When someone says, “Hey, I feel like you are checking up on me,” you need a means of communication to give feedback to prevent that feeling from continuing. A good way to accomplish this is to suggest a proactive strategy—like arranging to meet once a week with someone to go over loose ends, or to recommend that people copy you on an e-mail when they send it out. It’s setting a standard that you want to have positive and anticipated communication.
To come across as checking in rather than checking up, you can say something like, “How’s it going?” or “What’s happening?” If you have a trusting relationship, they person will tell you.
REMEMBER, NO SPYING
We recognize that technology makes things awfully tricky. Candidly, I look at sales reports every day. It’s part of my get-up-in-the-morning-and-get-going routine. I look at sales associate numbers for the day and client sales for the day. In the morning, out pops an automatic report that shows every sale over $2,000 from the previous day. What do I get out of this routine? The whole process of getting this data helps to create a sense of urgency, which is essential to driving sales. In addition, 90 percent of the time the results enable me to quickly congratulate and celebrate a great sale with the appropriate sales associate and team leader, and the other times they reveal a need to do some coaching.
Of course, I’m totally aboveboard and very transparent with this, and the sales associates know I’m “looking” at their sales. But I think most of them realize that I am doing this to applaud their work or to coach them and not to check up on them. I’m checking in!
When it comes to checking up on associates using technology, well, that belongs in a totalitarian culture and not a free and open culture where you trust your associates to act responsibly. Regularly looking at someone’s e-mail or listening to their voice-mail messages is not for us, that’s for sure.
Our philosophy is that we do have the right and are entitled to look at any e mail that goes over our system, but it would take exceptional circumstances for us to ever do that—like suspicion of illegal behavior. Just like we have cameras that are strategically set up throughout the store; clearly, their purpose is not to check up but to deter and catch shoplifters.
Years ago, for education purposes, I wanted to record how a great seller interacted with a customer using overhead cameras and then having other sellers watch it. And I was shot down immediately by everyone in the room, because they protested that it would feel too much like Big Brother. I hadn’t thought about it that way but after our discussion I totally agreed.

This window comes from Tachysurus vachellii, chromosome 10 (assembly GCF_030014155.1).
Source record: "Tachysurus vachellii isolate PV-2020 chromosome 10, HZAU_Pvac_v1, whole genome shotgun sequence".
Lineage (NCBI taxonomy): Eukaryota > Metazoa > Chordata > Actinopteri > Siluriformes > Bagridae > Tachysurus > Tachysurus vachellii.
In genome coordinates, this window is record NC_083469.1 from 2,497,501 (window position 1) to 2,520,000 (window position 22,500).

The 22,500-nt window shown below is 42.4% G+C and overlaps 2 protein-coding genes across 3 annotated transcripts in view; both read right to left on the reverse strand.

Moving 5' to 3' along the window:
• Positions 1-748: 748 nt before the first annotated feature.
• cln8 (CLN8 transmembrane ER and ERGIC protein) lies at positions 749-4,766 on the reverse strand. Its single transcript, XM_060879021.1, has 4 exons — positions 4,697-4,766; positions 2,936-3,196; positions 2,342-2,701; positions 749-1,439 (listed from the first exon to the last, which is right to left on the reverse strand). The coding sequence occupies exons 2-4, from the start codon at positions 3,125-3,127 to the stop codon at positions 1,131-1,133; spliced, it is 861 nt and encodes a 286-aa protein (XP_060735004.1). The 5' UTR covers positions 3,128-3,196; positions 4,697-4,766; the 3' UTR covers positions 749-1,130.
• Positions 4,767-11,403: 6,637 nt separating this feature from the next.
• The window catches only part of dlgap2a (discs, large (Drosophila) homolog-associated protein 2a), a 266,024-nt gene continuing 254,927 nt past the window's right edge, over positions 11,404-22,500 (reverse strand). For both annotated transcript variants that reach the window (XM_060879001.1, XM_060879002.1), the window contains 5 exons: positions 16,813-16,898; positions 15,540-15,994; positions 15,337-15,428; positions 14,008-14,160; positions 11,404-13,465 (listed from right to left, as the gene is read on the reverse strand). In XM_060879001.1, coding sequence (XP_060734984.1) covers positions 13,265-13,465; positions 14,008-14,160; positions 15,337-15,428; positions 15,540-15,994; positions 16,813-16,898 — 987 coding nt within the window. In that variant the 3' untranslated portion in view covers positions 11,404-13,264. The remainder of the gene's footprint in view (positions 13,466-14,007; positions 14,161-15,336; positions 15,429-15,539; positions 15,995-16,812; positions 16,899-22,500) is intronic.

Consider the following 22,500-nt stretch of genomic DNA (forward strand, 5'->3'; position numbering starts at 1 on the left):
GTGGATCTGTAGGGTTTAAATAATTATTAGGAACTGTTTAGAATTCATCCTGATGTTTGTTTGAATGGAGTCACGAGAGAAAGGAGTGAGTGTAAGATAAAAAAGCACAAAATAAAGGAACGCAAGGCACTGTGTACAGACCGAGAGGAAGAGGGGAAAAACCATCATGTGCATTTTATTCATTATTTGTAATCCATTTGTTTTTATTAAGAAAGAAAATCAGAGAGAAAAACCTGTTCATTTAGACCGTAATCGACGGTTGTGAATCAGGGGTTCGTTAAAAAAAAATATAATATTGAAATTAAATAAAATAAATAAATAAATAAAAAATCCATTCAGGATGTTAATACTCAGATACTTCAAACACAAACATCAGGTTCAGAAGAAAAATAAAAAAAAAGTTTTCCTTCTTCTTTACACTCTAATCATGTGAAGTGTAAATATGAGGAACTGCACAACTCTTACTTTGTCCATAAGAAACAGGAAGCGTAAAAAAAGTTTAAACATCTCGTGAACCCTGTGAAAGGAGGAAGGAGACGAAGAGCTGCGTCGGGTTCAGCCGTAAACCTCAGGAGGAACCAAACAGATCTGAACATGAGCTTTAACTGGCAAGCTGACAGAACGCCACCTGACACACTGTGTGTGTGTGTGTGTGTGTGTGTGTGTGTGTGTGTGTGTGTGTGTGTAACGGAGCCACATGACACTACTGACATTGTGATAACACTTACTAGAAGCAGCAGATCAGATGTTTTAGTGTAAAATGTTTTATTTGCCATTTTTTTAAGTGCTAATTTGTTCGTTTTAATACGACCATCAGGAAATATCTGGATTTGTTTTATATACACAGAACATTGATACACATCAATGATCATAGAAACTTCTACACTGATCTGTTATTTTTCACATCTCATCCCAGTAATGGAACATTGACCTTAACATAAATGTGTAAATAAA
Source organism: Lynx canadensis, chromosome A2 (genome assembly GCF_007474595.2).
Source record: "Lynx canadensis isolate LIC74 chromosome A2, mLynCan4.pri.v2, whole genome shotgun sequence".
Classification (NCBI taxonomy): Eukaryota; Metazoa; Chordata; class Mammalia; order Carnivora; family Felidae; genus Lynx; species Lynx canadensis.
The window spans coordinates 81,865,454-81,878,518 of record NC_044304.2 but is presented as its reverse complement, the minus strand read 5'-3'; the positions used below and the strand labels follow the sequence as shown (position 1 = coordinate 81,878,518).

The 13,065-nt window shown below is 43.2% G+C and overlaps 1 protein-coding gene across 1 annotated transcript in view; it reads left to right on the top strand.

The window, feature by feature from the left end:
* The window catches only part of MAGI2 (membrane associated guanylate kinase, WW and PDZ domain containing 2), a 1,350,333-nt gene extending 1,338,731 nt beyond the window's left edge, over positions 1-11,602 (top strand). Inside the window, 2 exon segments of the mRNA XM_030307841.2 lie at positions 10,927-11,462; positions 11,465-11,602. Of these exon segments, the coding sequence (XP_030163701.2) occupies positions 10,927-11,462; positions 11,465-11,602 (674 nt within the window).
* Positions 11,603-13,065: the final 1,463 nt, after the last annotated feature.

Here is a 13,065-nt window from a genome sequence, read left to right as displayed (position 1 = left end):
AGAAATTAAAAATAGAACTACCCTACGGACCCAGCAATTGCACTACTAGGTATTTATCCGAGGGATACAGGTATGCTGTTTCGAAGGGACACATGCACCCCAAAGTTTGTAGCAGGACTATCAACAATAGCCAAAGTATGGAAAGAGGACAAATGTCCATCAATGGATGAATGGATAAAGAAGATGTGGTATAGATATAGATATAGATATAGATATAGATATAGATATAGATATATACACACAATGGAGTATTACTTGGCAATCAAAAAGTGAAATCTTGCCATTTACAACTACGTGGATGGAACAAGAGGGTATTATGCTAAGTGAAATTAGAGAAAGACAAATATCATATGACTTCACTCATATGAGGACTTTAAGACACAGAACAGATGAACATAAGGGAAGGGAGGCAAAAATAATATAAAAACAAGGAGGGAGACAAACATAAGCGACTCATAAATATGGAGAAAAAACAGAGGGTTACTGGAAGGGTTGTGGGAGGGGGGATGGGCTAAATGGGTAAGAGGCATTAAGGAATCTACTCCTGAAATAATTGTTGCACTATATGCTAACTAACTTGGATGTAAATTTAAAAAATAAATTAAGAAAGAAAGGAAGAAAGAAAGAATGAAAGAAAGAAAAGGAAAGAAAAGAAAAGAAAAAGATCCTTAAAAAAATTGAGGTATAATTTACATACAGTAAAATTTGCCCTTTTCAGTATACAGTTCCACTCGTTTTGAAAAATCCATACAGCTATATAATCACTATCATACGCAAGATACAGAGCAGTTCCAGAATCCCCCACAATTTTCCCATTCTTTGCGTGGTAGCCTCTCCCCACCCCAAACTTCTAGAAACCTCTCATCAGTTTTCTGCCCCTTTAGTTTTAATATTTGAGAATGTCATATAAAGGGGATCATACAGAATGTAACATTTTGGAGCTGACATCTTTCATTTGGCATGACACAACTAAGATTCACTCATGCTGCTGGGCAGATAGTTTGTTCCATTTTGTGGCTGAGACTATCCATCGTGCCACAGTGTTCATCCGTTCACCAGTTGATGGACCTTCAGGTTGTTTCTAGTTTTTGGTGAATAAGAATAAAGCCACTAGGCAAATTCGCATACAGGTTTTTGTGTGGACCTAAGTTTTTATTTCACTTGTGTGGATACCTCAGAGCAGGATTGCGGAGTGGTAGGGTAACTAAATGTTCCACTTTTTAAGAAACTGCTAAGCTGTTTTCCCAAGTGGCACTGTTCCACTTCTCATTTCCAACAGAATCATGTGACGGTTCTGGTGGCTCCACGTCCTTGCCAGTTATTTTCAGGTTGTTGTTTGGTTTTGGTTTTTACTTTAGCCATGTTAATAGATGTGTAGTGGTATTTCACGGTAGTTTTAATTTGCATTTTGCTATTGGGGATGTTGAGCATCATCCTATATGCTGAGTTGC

The use of mystery shoppers has become very popular at stores, restaurants, hotels, and movie theaters. These are undercover professionals hired by management to pose as real shoppers to check up on customer service. For me, they would feel like spies. So we don’t use them. We think that they’re one more sign of a lack of trust in your people. I’d rather hear feedback directly from our associates and customers! And vendors! We get input in person or through personalized customer surveys that ask how people feel about the associates who assist them.
Many companies require a doctor’s note if someone is out sick for more than a day, or some such schoolmarmish rule. Again, that doesn’t sit well with us. We do have a procedure set up where we can ask for a doctor’s note, but it rarely happens. I know we did ask one individual, because he claimed he couldn’t do some of his work due to his condition. And yet from our perspective he seemed fine. Therefore, we wanted to make sure we had a professional doctor’s opinion. He provided it and we respected it.
But as a routine matter, why treat people like kids? If someone says he or she is sick, that’s good enough. End of story.
Naturally people take leaves of absences, due to personal matters such as a separation, divorce, or serious illness, including substance abuse. Of course, it’s really nice when good things happen to great people, like having a baby or getting married or some other happy and joyful event. When the leave results from illness, we ask for some type of medical documentation. This falls to our human resources people, whom we have confidence in to do the right and legal thing. It’s a very delicate area these days owing to all the discrimination laws, and thus we make sure to get HR involved so we don’t break any laws by trying to be nice guys.
Again, we’re checking in, not checking up.
From Hug Your People by Jack Mitchell. Copyright (c) 2008. Published by Hyperion. Available wherever books are sold. All Rights Reserved.